Last week, the head of Britain’s key financial-regulatory agency, Sam Woods, stunned his Basel colleagues by suggesting that the entire edifice of Basel I, II, II.5, III, and what is rightly called IV should be tossed out in favor of something far more elegant and considerably less procyclical than the thousands of pages of Basel minutiae. Mr. Woods calls the alternative the “Basel Bufferati” in honor of the concept-car approach to auto innovation and it’s hard not to like something with such a cute name that might also achieve these essential goals. But, Mr. Woods’s Bufferati drives on the power of regulatory discretion over key considerations such as when there’s systemic risk and how susceptible to it each bank is likely to be. Been there, done that, it didn’t work.
The key features of the Bufferati are a minimums standard that’s a single number comprised only of common equity Tier 1 capital set by each supervisor’s judgement and a buffer for good measure set by “macroeconomic cost-benefit analyses.” The buffer could be released under stress and the minimum doesn’t necessarily bind even if there isn’t stress, making it unclear what either of these thresholds is other than ratios that might be useful cushions against undue risk-taking if supervisors guess right about both the bank and the financial system.
Could they? The idea of leaving minimum ratios to supervisory judgment actually harks back to the world before Basel I, when each nation’s supervisors looked at each of its banks and set the ratio it liked the best, more often than not to gain global competitive edge than to ensure resilience under stress. Mr. Woods also assumes that regulators know systemic risk when they see it, but there’s little evidence to substantiate this – see for example the Fed’s sanguine forecasts of financial-stability risk ahead of the 2019 repo debacle and again before 2020’s crash.
Mr. Woods also likes Basel’s measure of systemic risk: asset growth. However, it is particularly ill-suited to financial markets, which are of course fraught with derivatives exposures, operational risk such as cybersecurity, and inter-connectedness that is demonstrably dangerous.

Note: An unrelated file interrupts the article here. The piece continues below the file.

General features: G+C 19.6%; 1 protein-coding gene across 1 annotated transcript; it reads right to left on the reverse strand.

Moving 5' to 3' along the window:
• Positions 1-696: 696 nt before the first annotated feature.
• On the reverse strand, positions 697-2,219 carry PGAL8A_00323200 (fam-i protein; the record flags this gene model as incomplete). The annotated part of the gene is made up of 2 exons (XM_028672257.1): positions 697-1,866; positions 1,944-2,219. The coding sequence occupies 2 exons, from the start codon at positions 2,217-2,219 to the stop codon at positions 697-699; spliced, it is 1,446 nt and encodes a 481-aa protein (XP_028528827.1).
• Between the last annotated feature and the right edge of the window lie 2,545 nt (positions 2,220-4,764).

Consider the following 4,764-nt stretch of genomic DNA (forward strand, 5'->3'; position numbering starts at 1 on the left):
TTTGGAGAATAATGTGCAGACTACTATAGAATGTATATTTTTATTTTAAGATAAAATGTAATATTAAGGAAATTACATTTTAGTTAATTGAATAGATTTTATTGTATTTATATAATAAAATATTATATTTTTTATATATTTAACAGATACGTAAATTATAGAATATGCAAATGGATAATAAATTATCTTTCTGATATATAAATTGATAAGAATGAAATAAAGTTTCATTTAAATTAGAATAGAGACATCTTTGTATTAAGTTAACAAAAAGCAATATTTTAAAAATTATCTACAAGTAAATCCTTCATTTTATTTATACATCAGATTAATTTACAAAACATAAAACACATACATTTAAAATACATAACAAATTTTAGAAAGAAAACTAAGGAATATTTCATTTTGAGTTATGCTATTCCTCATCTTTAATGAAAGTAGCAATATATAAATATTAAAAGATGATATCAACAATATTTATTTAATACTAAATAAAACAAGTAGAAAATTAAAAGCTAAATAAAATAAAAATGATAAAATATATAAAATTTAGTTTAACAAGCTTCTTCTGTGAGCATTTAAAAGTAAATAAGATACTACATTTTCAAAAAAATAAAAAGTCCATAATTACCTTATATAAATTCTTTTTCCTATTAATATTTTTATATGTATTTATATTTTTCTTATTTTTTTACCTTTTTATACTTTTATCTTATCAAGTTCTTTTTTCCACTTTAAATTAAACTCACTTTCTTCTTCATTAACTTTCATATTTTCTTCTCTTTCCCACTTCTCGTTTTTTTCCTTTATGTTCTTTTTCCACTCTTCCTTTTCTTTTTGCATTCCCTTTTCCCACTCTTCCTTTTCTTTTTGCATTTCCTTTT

To be sure, this conceptual capital framework isn’t all in the mind of each supervisory beholder. The Bufferati is supposed to be crash-tested via stress tests, tests the U.K. regulator says would be more meaningful than any seen anywhere outside the U.S. because they would bar capital distributions if stress-test scenarios uncovered vulnerability.
Here, I think the concept car has wheels. Mr. Woods also suggests that tests be simpler, more frequent, and go beyond the limited number of largely credit-based scenarios on which most are founded. A distribution of scenarios over more dynamic time periods is more burdensome than the current stress-test construct, but so much of this infrastructure is now so hard-wired that it seems both viable and desirable. Continuing the auto analogy, this approach to stress testing is akin to dashboard lights that go off when risk tolerances are transgressed.
But, for all my concerns with the Bufferati’s durability, Mr. Woods is right: the current system is absurdly complex and pending Basel IV changes are only a marginal improvement. The number of surcharges for different types of banks under different conditions for different reasons is bewildering as is the interplay between the standardized and internal ratings-based approaches and that of the credit rules with those for market and operational risk and the over-arching interaction between all of these capital rules and the liquidity standards with which they all too often collide. The regulatory construct with all its complexity and contradictions also combusts with monetary policy, leading to still more unintended consequences – see our 2016 paper and then look to see how much of what we feared then came to pass.
A memo is even less suited to crafting a successor to Basel I, II, II.5, III, and IV than a speech, so I won’t try here to outline what might well be better than a Basel V based on best guesses and good wishes. Where Mr. Woods’s speech is totally correct is that the current capital construct is increasingly imploding under its own weight and – what he neglects to mention – also that the brute force of more and more critical financial infrastructure is beyond its reach.
The U.S. will soon issue proposals of hundreds of pages to implement the many changes to Basel III global regulators crafted in 2016. We’ve learned a lot the very hard way since then. Instead of just continuing to tinker with this bloated capital construct, why not use the opportunity of a rewrite to consider core questions such as whether all of the many ratios, surcharges, and scaling factors are really needed given the benefits of well-designed stress testing, the leverage ratio’s continuing role, and meaningful risk-based capital floors backed, if supervisors can bring themselves to it, by the “prompt corrective action” U.S. law demands.